His fellow Republicans backed him when he was in trouble in 2003 — and they still back him now.
When Rep. Robert Nutting was battling Maine regulators in 2003 over a payment plan for the $1 million-plus his pharmacy owed the state in Medicaid overbilling, his fellow Kennebec County Republican lawmakers demanded that Gov. John Baldacci intervene in the conflict and force a resolution of the long-running conflict.
Baldacci declined to get involved. A response sent by his then-counsel, Kurt Adams, stated that “the Governor cannot intervene in the manner you have requested because he would be infringing upon the powers and duties lawfully assigned to the Attorney General.”
Nutting declared the pharmacy business bankrupt, leaving the state and feds with no way to collect $1.2 million in overpayments.
In interviews with Julie Ann O’Brien, Ken Fletcher, William Browne and Earle McCormick, the four surviving signators of that letter (Skowhegan Rep. Maitland Richardson died in April, 2010) all expressed their continuing support of Nutting.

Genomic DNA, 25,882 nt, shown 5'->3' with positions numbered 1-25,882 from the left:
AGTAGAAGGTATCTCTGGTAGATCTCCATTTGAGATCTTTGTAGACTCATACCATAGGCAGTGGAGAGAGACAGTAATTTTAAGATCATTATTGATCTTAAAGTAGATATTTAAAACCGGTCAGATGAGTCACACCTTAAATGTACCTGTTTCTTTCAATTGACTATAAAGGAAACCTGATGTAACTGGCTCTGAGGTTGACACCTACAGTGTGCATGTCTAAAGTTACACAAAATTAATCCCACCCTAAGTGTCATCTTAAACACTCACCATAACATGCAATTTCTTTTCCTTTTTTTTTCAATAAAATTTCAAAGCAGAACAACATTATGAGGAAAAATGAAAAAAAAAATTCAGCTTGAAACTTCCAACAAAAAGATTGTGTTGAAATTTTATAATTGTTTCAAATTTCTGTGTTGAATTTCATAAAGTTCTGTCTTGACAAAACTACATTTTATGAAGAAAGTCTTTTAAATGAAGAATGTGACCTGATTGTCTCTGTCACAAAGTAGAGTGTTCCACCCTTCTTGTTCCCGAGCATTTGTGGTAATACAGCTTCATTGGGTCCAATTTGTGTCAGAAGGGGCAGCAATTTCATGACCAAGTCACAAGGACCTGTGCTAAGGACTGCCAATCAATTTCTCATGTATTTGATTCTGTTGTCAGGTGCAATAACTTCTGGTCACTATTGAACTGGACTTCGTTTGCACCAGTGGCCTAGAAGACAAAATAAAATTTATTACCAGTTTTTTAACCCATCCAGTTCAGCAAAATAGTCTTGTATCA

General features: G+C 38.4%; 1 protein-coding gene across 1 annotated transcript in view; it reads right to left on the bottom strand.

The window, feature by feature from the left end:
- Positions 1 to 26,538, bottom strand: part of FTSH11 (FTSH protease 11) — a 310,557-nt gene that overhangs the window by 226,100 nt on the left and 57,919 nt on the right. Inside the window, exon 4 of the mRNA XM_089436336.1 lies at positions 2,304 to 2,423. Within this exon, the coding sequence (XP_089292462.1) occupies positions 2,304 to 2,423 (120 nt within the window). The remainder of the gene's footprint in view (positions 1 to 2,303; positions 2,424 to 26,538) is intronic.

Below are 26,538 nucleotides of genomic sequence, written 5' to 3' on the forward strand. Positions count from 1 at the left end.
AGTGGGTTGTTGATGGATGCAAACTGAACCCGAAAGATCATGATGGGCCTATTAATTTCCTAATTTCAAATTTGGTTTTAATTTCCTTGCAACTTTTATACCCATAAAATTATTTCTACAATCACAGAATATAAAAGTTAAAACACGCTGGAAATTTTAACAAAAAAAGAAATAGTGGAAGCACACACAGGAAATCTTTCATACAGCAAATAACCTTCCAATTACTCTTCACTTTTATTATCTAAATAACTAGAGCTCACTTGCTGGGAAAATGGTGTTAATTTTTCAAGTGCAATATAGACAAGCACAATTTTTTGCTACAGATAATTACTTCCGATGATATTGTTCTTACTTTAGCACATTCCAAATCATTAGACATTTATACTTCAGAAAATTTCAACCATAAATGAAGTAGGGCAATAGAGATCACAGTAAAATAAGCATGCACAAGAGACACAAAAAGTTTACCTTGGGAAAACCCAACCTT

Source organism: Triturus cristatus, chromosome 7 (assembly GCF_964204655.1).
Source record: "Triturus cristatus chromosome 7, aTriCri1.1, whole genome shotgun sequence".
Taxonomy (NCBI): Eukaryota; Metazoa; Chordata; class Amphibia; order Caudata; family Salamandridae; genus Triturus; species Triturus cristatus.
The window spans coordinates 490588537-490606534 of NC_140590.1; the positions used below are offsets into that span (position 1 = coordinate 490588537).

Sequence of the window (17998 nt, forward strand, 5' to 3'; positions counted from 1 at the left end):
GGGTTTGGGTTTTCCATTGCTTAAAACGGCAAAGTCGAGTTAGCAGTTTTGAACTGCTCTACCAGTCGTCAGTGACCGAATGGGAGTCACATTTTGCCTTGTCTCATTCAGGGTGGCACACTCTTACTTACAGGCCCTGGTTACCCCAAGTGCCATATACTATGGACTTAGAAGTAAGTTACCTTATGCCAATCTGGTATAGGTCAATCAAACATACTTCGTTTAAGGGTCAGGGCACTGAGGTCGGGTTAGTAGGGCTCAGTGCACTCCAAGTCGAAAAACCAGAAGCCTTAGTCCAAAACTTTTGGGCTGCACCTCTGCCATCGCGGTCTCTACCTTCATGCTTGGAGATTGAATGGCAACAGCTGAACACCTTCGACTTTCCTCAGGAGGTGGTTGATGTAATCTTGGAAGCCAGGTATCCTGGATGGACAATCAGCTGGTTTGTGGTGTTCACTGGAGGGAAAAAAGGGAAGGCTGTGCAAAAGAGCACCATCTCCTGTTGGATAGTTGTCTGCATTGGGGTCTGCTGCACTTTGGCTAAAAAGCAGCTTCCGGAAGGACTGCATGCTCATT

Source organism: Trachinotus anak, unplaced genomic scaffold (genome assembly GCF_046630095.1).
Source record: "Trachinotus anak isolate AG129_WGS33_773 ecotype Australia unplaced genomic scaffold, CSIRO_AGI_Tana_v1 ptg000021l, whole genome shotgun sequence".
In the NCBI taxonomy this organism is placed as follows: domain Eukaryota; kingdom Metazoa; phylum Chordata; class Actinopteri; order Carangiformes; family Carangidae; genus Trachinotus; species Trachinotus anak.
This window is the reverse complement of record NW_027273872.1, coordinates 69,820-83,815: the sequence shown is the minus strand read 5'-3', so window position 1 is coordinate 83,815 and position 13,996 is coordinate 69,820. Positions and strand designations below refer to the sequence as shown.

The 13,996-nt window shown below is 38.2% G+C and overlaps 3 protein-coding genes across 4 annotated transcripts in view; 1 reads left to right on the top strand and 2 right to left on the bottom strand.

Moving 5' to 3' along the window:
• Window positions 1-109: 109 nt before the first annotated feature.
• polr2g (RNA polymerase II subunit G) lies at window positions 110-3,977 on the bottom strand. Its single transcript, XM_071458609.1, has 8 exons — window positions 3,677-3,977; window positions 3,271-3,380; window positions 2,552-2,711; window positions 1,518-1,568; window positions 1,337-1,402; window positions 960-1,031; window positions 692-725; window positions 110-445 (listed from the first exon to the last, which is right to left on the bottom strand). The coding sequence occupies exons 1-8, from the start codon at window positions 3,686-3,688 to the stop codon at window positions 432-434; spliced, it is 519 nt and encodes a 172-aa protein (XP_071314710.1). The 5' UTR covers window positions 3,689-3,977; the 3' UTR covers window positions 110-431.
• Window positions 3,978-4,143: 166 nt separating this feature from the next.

The four lawmakers also said they saw no contradiction in the fact that House Republicans, who had swept unexpectedly to power in the recent election in large part on a campaign of promoting fiscal discipline and fighting welfare fraud, had now chosen as leader someone who had stuck the state with an unpaid bill.
“In no way do I even jump to the conclusion that there is an inconsistency between the leadership of the party and its message,” said outgoing Rep. Ken Fletcher of Winslow, who was last week named by Gov.-elect Paul LePage to his budget advisory committee. “I don’t think we need to go through a major reform to hunt for abusers.”
O’Brien, who was an Augusta representative and also is the former head of the Maine Republican Party, said that “We Republicans, we do care about fraud, we definitely care about fraud. This to me was somewhat different.”
While acknowledging that Nutting had “made mistakes,” O’Brien says that the pharmacist was the victim of overzealous regulators: “They wanted to get him.”
Sen. Earle McCormick of West Gardiner believes that Nutting was pursued for too long by the state. That’s why he signed on to the 2003 letter.
“It just seemed appropriate to ask to get it resolved and let’s speed it up,” he said.
McCormick said he believed the issue had “been resolved.” He subsequently served for a number of years in the Legislature alongside Nutting and said, “Since then, I’ve had no reason to question his decisions or what he’s done. He’s worked as a pharmacist at Wal-Mart and places so I wasn’t really concerned when they nominated him as speaker.”
And Bill Browne, the Vassalboro representative who just served his last term because of term limits, said he likewise saw no problem with Nutting serving as speaker.
“I have no qualms at all, I think he’s fine; I think that like all arguments, there are two sides.”